How will Zulu spend the R3.5bn SMME cash pile?
Just as many people were starting to perceive Small Business Development (SBD) Minister, Lindiwe Zulu, as more of a fist-brawler than a champion of capital-starved entrepreneurs and business owners, the R3.5 billion financial injection her department received from the National Treasury last month may help change her image.
Meanwhile, outside of the political arena, frustration was growing as thousands of struggling SMME-owners were wondering when is the SBD, established in May 2014, going to get on with its mandate of providing support to small businesses and start-up companies.
Small business and startup companies are crucial if we are to treble our R3.4 trillion economy by 2030 and make a long-lasting dent on South Africa’s staggeringly high unemployment.
Now Zulu has a R3.5 billion war-chest to play with and the SMME community will be watching closely how she spends it. She is expected to make her second budget vote speech in Parliament at a yet to be specified date, which will spell out how she plans to utilise the cash.
Xolani Qubeka, the secretary general of the Black Business Council, the mouthpiece for black business that successfully lobbied for the establishment of the SBD, believes the money should be used to increase financial incentives for SMMEs.
“We would like to see a significant increase in the provision of incentives to ensure that the barriers to market entry are removed. It is important that SMME-owners are given grants to invest in tools and equipment to start their own businesses or scale their businesses,” Qubeka said.
INREASED FINANCIAL SUPPORT FOR SMMEs
Two speeches made by Zulu last week at separate speaking engagements in the Western Cape give a hint on where she thinks the priorities for SMME development lie as it can be gleaned from the government’s Integrated Strategy on promotion of Entrepreneurship and Small Enterprises.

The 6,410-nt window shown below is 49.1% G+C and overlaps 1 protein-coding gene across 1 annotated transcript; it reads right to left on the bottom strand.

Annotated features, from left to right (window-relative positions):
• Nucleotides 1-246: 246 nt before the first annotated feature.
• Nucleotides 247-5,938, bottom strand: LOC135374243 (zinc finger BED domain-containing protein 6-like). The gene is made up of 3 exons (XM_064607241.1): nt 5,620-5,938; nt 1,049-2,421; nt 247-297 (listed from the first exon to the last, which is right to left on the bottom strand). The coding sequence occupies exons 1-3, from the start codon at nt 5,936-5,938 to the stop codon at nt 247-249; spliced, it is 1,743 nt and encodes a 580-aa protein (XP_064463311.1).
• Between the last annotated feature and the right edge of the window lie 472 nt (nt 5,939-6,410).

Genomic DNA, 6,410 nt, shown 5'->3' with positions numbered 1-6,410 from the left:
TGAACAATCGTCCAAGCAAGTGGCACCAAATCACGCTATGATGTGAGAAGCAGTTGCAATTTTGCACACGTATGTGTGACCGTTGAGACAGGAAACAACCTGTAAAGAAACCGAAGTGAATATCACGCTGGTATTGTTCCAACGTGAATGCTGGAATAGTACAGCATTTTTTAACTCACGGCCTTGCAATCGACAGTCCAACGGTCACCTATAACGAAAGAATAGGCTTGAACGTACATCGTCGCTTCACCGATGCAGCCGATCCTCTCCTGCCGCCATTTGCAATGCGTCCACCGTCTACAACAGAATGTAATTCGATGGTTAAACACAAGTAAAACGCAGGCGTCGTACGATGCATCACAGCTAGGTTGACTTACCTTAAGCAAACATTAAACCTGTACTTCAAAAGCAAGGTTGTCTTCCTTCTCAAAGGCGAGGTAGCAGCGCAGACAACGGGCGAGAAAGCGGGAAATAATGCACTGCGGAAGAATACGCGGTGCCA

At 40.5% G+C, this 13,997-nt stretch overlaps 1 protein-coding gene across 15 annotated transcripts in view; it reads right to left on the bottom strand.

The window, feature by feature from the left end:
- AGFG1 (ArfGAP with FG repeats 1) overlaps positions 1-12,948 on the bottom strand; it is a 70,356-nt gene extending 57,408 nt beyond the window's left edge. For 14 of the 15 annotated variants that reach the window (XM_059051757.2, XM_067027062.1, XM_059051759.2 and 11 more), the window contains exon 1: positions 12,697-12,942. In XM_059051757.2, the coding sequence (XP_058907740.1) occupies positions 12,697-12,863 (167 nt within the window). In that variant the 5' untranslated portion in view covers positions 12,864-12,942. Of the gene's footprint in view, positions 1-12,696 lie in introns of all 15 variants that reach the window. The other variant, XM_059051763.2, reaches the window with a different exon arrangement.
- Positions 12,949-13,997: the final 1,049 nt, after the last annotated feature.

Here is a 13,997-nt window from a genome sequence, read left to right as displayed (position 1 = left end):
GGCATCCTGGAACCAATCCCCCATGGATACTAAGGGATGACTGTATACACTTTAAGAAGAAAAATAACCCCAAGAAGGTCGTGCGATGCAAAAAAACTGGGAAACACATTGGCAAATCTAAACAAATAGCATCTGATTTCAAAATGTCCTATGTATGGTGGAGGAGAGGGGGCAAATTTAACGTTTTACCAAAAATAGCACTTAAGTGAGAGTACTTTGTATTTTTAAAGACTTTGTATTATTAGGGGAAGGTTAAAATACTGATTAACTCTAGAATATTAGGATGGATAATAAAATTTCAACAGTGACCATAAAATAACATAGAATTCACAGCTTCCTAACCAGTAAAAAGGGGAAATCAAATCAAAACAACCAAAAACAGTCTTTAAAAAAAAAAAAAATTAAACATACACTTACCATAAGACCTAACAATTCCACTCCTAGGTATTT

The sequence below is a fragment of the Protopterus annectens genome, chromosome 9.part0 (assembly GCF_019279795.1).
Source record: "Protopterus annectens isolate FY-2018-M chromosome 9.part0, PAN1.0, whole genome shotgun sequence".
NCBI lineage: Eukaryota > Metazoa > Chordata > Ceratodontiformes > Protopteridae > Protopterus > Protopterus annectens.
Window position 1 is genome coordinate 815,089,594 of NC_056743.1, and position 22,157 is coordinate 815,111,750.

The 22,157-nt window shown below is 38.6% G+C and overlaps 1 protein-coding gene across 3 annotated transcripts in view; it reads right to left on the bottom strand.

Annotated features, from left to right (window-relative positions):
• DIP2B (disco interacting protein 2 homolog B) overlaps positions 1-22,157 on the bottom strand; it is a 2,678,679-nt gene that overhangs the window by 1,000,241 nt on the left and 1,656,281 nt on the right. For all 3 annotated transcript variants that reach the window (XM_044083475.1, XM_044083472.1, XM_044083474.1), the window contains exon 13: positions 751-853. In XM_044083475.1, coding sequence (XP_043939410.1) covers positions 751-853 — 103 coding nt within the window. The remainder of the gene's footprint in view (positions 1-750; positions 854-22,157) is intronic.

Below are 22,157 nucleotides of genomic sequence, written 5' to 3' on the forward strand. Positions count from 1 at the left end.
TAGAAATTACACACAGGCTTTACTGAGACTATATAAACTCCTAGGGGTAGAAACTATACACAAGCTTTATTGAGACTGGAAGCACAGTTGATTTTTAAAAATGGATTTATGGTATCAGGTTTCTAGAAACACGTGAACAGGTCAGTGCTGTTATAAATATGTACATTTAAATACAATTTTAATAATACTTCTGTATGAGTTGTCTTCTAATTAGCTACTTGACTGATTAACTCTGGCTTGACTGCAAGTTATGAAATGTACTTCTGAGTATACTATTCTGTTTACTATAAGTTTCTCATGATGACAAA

A closer look at the strategy indicates that the SBD will spend the bulk of the money on providing financial and non-financial support (training and mentoring) to SMMEs as well as cutting red tape stifling small business take-off.
“It has been indicated that the private sector spends three times more on procurement than the public sector. There is clearly greater potential for procuring opportunities for small businesses in the private sector”
The fourth pillar of the strategy centres on increasing market access for SMMEs through procuring 30% by the state of prescribed goods and services from small businesses, co-operatives, township and rural enterprises.
“Efforts to open and provide procurement opportunities for small businesses by some companies in the private sector must be applauded. We would further encourage the private sector to set specific targets for procuring from small businesses,” Zulu noted in her speech at a smart procurement meeting in Cape Town last week.
“It has been indicated that the private sector spends three times more on procurement than the public sector. There is clearly greater potential for procuring opportunities for small businesses in the private sector,” she said.
In another speech at the launch of a Centre for Entrepreneurship, Zulu promised a concerted initiative aimed at instilling a culture of entrepreneurship in South Africa.
“We must consciously strive to build a nation of entrepreneurs and not a nation of job-seekers. We are painfully aware that fostering a culture of entrepreneurship is not something that blossoms over a short period of time. It takes a long time to develop,” she said.
Her upcoming budget vote speech should also give an update on the incorporation of Small Enterprise Development Agency (SEDA) and Small Enterprise Finance Agency (SEFA) to the SBD.
She announced last year that these agencies will be respectively hived off the Department of Trade and Industry (DTI) and Department of Economic Development and incorporated into SBD, where they will form part of the nucleus of her department.
*Article first published by www.getbiz.co.za